The new Elwha bridge won’t be as pleasing to the eye, as the 92-year-old structure, but it will be anchored in bedrock. Steve Roark, Assistant Regional Administrator, provided updated information on the work that has occurred both behind the scenes and in the field over the last year at two meetings last Wednesday in Forks.
Roark told members of the West End Business and Professional Association at their 7:30 a.m. meeting that the project is moving along, with the design process 100 percent complete in several areas. Completed so far are geo-tech borings, roadway alignment, roadway profile and a preliminary bridge plan.
While those tasks have been undertaken the current bridge has received ongoing monitoring for any movement. A real-time alarm stands ready to notify those in charge if any activity were to take place. LiDAR imaging shows that for now the five-thousand tons of rip-rap has stabilized the ongoing erosion that began after the removal of the Elwha Dam.
With the new bridge will come a more sweeping corner, the realigned roadway that will be a softer turn than the sharply angled highway that now connects 101 with the existing span.
The plan for the intersection at the Olympic Hot Spring Road will also be updated with a new Transit Stop, and a parking lot at the new bridge and a possible river-viewing area for sightseers but probably no bathroom facilities. Roark said they are looking for feedback from the public with regard to recreational access.
The new span would be slightly longer than the existing 380-foot structure and have two 12-foot lanes and two shoulders, each 6-feet-to-8-feet wide, for pedestrians and cyclists. The cost for removing the old bridge and building the new one is estimated at $27-29 million.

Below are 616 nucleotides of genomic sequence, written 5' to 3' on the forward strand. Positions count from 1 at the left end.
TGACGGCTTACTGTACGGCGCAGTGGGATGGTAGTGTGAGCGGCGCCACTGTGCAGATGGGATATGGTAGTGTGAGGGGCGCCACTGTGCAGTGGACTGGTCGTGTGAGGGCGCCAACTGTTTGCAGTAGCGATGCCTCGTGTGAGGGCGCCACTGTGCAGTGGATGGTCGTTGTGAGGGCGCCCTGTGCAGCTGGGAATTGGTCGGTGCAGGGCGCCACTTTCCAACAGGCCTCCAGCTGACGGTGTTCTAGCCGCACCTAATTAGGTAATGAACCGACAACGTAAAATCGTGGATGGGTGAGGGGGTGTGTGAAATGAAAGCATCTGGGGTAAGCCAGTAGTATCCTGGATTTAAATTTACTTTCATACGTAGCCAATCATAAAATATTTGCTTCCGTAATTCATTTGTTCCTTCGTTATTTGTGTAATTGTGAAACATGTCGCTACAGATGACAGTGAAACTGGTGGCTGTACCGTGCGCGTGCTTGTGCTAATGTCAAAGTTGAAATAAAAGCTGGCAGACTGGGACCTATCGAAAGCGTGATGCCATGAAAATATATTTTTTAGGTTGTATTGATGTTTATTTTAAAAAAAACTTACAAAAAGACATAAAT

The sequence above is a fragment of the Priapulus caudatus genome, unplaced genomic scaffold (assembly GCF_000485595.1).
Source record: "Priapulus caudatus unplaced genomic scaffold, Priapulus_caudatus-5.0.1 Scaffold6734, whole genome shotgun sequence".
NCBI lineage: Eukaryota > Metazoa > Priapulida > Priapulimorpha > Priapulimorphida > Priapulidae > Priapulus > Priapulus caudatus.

Still to be completed are the relocation of utilities plan, drainage design, National Environmental Policy Act (NEPA) process and to secure property. Roark said the last two items, NEPA and the needed property acquisition will be pushed through as fast as possible, but that the NEPA makes sure all things have been addressed such as endangered species, vegetation, historical and cultural resources and the process can sometimes slow up a project.
Raork believes NEPA will be completed by November or December of this year. The project will go out to bid in spring 2019 and construction should begin in summer 2019, with completion estimated for the fall of 2020.
Meanwhile if more erosion should occur they are prepared to throw in more rip-rap. If something catestrophic were to happen to the current bridge, WSDOT says that in the name of public safety they would choose the most expediant passage across the Elwha river, which might mean a change in bridge design and/or location.
The condition of Highway 112 was also discussed, as it is the alternate route used as the Lake Crescent road work will resume in about a month. As Highway 112 continues to slowly sink the plans at this time are a maintenance operation.
Raork said, “It’s a big fix, the money is not there for a complete fix, we will continue to maintain it at this time.”
The good news, if any, is it is a slow moving slide.